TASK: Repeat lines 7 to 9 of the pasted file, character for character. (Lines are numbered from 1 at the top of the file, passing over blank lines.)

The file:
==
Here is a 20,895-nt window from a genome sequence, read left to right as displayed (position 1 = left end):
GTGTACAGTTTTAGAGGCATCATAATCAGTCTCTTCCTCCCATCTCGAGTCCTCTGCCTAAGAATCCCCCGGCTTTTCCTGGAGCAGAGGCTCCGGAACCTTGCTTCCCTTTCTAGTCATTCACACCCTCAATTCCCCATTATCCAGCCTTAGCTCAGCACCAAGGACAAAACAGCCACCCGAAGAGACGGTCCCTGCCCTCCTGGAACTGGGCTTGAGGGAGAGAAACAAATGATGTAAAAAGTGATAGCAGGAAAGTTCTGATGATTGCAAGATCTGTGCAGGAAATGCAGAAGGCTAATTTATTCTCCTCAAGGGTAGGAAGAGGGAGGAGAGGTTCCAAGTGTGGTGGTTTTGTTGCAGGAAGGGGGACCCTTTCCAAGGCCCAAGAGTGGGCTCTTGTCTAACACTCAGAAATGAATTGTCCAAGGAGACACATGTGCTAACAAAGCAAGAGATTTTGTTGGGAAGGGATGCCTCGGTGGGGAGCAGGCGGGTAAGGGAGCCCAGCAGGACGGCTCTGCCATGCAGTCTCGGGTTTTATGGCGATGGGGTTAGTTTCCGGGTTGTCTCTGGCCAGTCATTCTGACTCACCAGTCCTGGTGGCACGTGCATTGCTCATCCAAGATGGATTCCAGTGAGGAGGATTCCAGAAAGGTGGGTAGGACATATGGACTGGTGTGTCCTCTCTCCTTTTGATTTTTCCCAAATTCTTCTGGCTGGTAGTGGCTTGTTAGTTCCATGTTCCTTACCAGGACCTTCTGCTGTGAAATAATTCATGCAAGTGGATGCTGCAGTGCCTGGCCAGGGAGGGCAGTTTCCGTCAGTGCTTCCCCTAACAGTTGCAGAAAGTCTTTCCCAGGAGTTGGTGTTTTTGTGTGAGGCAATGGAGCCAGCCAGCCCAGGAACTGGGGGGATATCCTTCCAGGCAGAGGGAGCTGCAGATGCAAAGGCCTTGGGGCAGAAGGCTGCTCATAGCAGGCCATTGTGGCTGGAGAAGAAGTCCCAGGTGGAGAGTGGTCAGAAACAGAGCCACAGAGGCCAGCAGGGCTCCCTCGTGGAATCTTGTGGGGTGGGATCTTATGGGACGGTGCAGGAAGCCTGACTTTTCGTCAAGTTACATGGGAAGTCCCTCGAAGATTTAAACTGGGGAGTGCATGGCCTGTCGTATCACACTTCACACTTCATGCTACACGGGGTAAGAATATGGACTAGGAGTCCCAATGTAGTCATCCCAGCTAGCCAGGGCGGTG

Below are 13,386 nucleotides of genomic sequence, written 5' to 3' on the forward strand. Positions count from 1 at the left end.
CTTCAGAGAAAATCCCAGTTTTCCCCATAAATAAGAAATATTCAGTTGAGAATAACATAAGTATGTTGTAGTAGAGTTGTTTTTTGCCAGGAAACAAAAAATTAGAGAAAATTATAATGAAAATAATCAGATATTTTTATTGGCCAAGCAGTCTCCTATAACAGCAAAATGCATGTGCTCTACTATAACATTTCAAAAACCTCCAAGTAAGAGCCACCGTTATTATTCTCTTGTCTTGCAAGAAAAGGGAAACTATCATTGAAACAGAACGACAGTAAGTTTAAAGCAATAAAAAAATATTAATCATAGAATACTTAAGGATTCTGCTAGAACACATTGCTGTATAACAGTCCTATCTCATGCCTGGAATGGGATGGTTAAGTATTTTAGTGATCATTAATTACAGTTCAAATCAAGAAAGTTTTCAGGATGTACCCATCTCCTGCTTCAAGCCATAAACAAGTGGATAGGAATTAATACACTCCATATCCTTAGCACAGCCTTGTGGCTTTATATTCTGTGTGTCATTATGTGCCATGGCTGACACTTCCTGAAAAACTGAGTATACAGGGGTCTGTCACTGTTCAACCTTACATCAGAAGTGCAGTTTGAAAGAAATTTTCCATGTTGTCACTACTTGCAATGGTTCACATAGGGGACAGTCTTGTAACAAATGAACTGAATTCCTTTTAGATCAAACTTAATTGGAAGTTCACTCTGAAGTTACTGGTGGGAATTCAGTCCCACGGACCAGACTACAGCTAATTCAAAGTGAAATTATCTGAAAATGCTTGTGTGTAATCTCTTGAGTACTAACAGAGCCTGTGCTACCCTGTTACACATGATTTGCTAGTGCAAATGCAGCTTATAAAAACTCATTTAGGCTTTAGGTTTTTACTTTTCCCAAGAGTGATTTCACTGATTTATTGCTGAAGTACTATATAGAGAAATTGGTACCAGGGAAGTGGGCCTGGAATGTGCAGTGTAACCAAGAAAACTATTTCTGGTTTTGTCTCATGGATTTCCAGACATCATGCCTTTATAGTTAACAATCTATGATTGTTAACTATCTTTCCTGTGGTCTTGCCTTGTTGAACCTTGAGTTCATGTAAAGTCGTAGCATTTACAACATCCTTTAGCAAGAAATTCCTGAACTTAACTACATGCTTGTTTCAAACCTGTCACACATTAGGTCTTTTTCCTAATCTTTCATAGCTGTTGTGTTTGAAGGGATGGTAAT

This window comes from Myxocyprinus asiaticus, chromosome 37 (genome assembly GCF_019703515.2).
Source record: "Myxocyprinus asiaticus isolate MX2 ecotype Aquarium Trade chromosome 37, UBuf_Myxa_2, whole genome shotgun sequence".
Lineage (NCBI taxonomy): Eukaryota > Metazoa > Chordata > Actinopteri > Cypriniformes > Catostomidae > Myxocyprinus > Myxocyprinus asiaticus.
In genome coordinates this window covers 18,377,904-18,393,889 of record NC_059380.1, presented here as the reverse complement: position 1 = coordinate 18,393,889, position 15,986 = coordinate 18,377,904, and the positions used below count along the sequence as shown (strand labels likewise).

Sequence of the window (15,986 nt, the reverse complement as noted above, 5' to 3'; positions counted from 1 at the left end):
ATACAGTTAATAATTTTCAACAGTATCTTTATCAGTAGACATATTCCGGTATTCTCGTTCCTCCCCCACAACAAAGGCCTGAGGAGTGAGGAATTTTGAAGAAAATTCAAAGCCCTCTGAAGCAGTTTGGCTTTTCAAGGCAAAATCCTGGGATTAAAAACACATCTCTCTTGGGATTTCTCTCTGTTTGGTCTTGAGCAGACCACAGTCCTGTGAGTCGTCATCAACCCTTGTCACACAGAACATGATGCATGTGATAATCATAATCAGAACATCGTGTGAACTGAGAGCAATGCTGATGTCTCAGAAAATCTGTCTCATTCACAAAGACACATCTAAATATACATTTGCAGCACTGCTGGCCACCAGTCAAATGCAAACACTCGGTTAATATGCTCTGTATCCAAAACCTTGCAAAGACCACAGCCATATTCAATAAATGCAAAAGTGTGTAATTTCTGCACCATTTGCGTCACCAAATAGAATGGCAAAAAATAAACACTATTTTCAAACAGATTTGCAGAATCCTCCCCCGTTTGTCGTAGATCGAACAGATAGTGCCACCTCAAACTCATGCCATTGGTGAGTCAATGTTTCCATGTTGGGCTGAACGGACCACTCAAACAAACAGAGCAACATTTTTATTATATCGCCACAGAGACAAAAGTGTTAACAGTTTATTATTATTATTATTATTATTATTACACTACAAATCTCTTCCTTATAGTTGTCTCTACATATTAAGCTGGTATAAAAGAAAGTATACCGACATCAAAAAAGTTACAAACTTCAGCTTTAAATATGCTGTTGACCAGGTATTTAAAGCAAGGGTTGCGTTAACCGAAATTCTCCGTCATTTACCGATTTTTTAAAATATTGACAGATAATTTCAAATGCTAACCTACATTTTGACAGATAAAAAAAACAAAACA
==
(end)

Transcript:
Lineage (NCBI taxonomy): Eukaryota > Metazoa > Chordata > Actinopteri > Cypriniformes > Catostomidae > Myxocyprinus > Myxocyprinus asiaticus.
In genome coordinates this window covers 18,377,904-18,393,889 of record NC_059380.1, presented here as the reverse complement: position 1 = coordinate 18,393,889, position 15,986 = coordinate 18,377,904, and the positions used below count along the sequence as shown (strand labels likewise).

Sequence of the window (15,986 nt, the reverse complement as noted above, 5' to 3'; positions counted from 1 at the left end):